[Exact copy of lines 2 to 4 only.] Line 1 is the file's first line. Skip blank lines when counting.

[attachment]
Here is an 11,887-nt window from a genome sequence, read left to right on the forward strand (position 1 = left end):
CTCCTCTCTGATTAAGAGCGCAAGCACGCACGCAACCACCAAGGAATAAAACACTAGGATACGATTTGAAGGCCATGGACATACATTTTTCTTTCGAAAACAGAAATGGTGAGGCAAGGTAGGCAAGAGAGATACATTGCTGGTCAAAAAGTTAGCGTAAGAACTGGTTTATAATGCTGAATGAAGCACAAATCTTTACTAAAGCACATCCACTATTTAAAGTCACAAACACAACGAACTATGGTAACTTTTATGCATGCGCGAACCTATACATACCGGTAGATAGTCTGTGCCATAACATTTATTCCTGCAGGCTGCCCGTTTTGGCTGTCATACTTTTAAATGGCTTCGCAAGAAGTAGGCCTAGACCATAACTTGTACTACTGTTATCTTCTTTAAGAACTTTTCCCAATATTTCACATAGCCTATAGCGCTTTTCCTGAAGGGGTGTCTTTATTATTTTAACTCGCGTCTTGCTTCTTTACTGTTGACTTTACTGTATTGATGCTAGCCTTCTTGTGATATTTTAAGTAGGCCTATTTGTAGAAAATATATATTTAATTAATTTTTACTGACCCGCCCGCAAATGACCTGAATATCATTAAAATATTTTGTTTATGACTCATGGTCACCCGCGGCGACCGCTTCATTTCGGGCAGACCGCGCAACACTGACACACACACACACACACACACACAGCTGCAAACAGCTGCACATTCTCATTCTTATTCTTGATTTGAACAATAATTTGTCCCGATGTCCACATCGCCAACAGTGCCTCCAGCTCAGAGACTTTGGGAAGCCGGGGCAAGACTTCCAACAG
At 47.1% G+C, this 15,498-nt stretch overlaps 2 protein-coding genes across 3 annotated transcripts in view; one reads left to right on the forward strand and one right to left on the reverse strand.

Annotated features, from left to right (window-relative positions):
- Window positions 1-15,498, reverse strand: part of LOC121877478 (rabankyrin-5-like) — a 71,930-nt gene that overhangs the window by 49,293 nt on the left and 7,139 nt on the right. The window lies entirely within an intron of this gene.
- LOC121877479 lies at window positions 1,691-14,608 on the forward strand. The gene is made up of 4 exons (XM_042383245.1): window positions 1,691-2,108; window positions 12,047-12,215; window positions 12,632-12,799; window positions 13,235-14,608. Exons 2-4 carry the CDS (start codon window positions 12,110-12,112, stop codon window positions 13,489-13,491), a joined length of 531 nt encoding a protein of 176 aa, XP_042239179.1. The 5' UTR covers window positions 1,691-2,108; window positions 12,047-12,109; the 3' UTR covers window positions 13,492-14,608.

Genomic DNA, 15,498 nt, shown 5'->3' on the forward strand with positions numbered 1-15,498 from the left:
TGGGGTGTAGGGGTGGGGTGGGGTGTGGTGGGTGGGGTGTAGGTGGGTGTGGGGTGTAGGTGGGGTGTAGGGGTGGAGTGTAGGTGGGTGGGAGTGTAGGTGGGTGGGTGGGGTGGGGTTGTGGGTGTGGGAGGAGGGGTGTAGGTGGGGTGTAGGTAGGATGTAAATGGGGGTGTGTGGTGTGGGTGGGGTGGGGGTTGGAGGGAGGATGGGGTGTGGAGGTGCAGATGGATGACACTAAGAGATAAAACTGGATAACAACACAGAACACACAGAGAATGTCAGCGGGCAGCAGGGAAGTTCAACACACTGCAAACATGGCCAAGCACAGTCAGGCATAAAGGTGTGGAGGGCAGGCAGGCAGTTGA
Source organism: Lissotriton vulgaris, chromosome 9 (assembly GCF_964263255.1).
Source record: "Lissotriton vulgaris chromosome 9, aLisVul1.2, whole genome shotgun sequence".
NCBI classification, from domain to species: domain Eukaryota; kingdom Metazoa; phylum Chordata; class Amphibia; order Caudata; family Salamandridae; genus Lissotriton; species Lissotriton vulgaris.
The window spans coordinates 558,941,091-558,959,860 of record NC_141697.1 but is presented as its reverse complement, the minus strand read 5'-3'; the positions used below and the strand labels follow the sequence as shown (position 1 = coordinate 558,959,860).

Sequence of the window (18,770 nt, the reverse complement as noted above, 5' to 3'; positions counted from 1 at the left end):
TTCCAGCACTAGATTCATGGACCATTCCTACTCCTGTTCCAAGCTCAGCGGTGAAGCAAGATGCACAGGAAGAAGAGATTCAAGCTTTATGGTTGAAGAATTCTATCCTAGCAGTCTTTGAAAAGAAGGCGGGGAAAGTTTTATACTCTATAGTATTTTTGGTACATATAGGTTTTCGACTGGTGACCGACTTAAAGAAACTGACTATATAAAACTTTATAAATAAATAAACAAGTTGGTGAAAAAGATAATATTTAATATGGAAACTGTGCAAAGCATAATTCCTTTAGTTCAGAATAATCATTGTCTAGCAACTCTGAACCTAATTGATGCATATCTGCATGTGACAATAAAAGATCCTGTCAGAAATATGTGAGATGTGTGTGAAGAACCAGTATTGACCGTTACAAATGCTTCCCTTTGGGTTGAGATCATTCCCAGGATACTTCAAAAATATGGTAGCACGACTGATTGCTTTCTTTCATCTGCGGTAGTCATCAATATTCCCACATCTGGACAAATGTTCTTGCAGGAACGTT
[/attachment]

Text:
CTCCTCTCTGATTAAGAGCGCAAGCACGCACGCAACCACCAAGGAATAAAACACTAGGATACGATTTGAAGGCCATGGACATACATTTTTCTTTCGAAAACAGAAATGGTGAGGCAAGGTAGGCAAGAGAGATACATTGCTGGTCAAAAAGTTAGCGTAAGAACTGGTTTATAATGCTGAATGAAGCACAAATCTTTACTAAAGCACATCCACTATTTAAAGTCACAAACACAACGAACTATGGTAACTTTTATGCATGCGCGAACCTATACATACCGGTAGATAGTCTGTGCCATAACATTTATTCCTGCAGGCTGCCCGTTTTGGCTGTCATACTTTTAAATGGCTTCGCAAGAAGTAGGCCTAGACCATAACTTGTACTACTGTTATCTTCTTTAAGAACTTTTCCCAATATTTCACATAGCCTATAGCGCTTTTCCTGAAGGGGTGTCTTTATTATTTTAACTCGCGTCTTGCTTCTTTACTGTTGACTTTACTGTATTGATGCTAGCCTTCTTGTGATATTTTAAGTAGGCCTATTTGTAGAAAATATATATTTAATTAATTTTTACTGACCCGCCCGCAAATGACCTGAATATCATTAAAATATTTTGTTTATGACTCATGGTCACCCGCGGCGACCGCTTCATTTCGGGCAGACCGCGCAACACTGACACACACACACACACACACACACAGCTGCAAACAGCTGCACATTCTCATTCTTATTCTTGATTTGAACAATAATTTGTCCCGATGTCCACATCGCCAACAGTGCCTCCAGCTCAGAGACTTTGGGAAGCCGGGGCAAGACTTCCAACAG
At 47.1% G+C, this 15,498-nt stretch overlaps 2 protein-coding genes across 3 annotated transcripts in view; one reads left to right on the forward strand and one right to left on the reverse strand.

Annotated features, from left to right (window-relative positions):